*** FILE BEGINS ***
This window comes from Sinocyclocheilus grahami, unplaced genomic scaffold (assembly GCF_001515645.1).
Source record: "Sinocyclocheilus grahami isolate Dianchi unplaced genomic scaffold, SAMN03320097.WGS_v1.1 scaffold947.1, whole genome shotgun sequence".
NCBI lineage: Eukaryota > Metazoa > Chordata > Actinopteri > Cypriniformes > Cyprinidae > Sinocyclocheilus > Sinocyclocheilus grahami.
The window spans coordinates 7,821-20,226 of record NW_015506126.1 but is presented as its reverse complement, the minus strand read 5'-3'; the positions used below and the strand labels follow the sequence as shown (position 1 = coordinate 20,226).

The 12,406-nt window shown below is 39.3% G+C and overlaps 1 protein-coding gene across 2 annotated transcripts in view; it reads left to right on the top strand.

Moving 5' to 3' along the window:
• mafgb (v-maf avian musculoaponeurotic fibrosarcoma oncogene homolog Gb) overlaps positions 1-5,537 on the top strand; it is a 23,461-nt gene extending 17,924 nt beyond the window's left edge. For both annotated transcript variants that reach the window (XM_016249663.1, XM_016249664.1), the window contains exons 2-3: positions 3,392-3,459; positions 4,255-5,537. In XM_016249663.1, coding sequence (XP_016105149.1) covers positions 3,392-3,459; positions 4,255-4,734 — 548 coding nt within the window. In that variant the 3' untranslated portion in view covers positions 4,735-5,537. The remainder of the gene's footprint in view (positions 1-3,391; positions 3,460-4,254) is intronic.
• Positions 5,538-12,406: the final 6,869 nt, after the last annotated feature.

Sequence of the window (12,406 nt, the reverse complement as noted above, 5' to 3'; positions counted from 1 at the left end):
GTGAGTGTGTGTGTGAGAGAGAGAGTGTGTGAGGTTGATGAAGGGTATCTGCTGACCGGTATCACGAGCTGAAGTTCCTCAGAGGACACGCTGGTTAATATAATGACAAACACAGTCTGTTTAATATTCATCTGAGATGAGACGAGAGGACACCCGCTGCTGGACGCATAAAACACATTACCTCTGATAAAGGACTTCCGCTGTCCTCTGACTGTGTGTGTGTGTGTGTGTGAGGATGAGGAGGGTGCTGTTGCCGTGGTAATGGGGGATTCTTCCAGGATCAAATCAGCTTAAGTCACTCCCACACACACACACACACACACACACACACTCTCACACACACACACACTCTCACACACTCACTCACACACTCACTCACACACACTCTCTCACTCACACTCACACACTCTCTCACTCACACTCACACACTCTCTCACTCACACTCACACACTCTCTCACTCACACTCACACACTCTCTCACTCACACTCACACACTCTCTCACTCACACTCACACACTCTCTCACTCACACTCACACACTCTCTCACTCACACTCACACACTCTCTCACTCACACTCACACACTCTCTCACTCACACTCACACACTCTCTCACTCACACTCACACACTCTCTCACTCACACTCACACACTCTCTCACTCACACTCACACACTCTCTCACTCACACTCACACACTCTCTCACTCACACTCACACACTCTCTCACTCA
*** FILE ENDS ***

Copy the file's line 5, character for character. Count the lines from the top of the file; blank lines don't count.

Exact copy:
The 12,406-nt window shown below is 39.3% G+C and overlaps 1 protein-coding gene across 2 annotated transcripts in view; it reads left to right on the top strand.